The final regulations have clarified that the credit may not be transferred to a party that performs the carbon oxide capture on behalf of the taxpayer or to a subcontractor of the party contracted to perform the sequestration or utilization.


Credit Recapture

The tax credit can be lost or recaptured, thereby triggering tax liability, if the carbon with respect to which the credit was claimed subsequently escapes back into the atmosphere or ceases to be used in a manner consistent with the statutory requirements. Section 45Q does not, however, contain specific instructions regarding the method for determining that a release back into the atmosphere has occurred, nor does it provide an outside date after which leakage would not result in credit loss.

The final regulations, like the proposed regulations, provide that a recapture event occurs when the carbon oxide for which a credit has been claimed ceases to be captured, disposed of, or used as a tertiary injectant during the recapture period and that recapture events are determined separately for each project. Recapture occurs when the leaked amount of carbon oxide in a taxable year exceeds the amount of carbon oxide disposed of or used as a tertiary injectant in that same taxable year and the recaptured tonnage is the excess of the leaked amount over the disposed of or used amount. Accordingly, the recapture amount is equal to the product of the recaptured tonnage and the applicable statutory credit rate.

The final regulations have reduced the recapture period from five years to three years. The proposed regulations would have limited the recapture period to the earlier of five years after the last taxable year in which the taxpayer claimed a credit or the date monitoring of leakage ends under the requirements of either subpart RR or ISO27916. Under the final regulations, even if compliance with environmental regulations calls for monitoring for leakage for many years after the credit is claimed, the taxpayer would not be exposed to recapture beyond three years from the last year of the credit.

Recapture is taken into account in the taxable year in which it is identified and reported, not by adjusting the year in which the credit was claimed, so a taxpayer would add the recapture amount to their tax due in the year in which the recapture event occurs. The regulations also contain rules for assigning the recapture amount to credits claimed in prior years (a last-in, first-out basis up to a maximum of three preceding years), among multiple units (allocate pro rata) and among multiple taxpayers (allocate pro rata).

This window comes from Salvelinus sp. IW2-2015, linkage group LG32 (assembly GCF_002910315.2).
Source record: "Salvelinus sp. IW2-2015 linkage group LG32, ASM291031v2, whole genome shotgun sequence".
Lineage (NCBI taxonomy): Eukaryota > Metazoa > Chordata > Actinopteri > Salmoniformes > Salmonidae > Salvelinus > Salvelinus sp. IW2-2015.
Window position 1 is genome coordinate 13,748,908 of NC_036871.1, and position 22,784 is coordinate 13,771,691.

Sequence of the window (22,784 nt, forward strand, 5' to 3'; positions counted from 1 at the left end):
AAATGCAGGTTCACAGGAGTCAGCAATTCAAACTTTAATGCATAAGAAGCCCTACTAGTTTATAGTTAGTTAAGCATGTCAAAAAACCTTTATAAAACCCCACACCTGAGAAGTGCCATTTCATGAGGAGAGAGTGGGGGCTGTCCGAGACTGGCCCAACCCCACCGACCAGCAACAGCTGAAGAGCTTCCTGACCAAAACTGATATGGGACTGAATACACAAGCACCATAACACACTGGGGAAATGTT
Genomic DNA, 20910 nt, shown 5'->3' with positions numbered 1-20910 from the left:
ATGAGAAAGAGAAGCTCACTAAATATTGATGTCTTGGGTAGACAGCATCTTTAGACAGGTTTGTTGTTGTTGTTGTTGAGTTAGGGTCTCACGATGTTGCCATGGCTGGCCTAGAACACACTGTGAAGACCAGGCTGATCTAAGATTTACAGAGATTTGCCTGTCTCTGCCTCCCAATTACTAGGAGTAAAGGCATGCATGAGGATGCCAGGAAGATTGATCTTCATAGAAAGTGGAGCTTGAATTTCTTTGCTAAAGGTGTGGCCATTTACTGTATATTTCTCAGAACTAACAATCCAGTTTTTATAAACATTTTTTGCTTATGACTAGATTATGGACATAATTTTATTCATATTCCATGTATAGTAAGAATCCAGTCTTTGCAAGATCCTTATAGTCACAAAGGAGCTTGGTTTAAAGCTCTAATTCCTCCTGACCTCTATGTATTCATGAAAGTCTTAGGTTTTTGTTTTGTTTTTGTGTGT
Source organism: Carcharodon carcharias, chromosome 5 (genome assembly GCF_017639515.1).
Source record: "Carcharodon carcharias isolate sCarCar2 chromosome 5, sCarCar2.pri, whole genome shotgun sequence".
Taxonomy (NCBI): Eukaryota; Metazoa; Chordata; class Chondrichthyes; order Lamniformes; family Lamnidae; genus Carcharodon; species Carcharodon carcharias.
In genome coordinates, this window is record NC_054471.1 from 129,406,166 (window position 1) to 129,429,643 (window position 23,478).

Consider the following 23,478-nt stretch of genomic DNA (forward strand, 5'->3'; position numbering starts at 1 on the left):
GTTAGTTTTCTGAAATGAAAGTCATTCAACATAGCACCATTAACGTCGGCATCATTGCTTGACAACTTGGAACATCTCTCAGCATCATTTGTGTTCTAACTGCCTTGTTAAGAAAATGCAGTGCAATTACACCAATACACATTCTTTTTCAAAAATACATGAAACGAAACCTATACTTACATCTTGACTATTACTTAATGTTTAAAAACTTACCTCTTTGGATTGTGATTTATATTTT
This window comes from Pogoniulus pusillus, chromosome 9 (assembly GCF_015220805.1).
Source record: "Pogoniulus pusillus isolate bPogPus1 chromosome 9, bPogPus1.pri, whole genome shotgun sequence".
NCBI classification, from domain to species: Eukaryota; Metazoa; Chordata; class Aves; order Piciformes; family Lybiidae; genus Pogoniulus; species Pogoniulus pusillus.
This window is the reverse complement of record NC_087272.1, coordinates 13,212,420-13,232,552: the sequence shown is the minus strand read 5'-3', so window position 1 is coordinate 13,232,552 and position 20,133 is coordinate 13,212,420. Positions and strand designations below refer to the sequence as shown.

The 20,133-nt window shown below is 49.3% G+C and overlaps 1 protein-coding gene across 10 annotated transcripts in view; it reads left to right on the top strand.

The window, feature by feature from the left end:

Additional Provisions

The final regulations contain many additional provisions, including:

  • For purposes of determining whether a facility satisfies the requisite annual carbon oxide capture thresholds, taxpayers may aggregate and treat multiple facilities as a single facility in certain circumstances.

  • The election under section 45Q(f)(6) to allow pre-2018 carbon capture facilities to receive the credit at post-2018 amounts, which is available to facilities that capture over 500,000 metric tons of carbon oxide, may be satisfied by treating multiple facilities as a single facility in certain circumstances. The regulations also clarify that such election is not a one-time election but must be made each year when applicable.

  • Under section 45Q, the taxpayer that owns the carbon capture equipment is not required to physically carry out the capture, disposal, injection or utilization of the carbon oxide if the taxpayer contractually ensures in a binding written contract that such activity will be carried out in the manner required under the regulations and containing the provisions required by the regulations. With respect to this rule the final regulations provide:

    • The owner of the carbon capture equipment may enter into a contract with a general contractor that hires subcontractors to carry out the capture, disposal, injection or utilization as long as the contract binds the subcontractors the same regulatory requirements.

    • A contract will be considered a binding contract even if it limits damages as long as the limitation equals five percent or more of the total contract price.

    • Taxpayers with pre-existing contracts that do not have such required provisions will have 180 days from the date of filing of the regulations in the Federal Register to revise their contracts to contain the required provisions.

Baker Botts’ multidisciplinary teams are at the forefront of CCUS developments and activities. We assist clients with CCUS-related projects and transactions around the world, and have been involved in the development of the regulatory framework for CCUS at the federal and state level in the United States. For more information about this practice, visit the CCUS Practice Group page at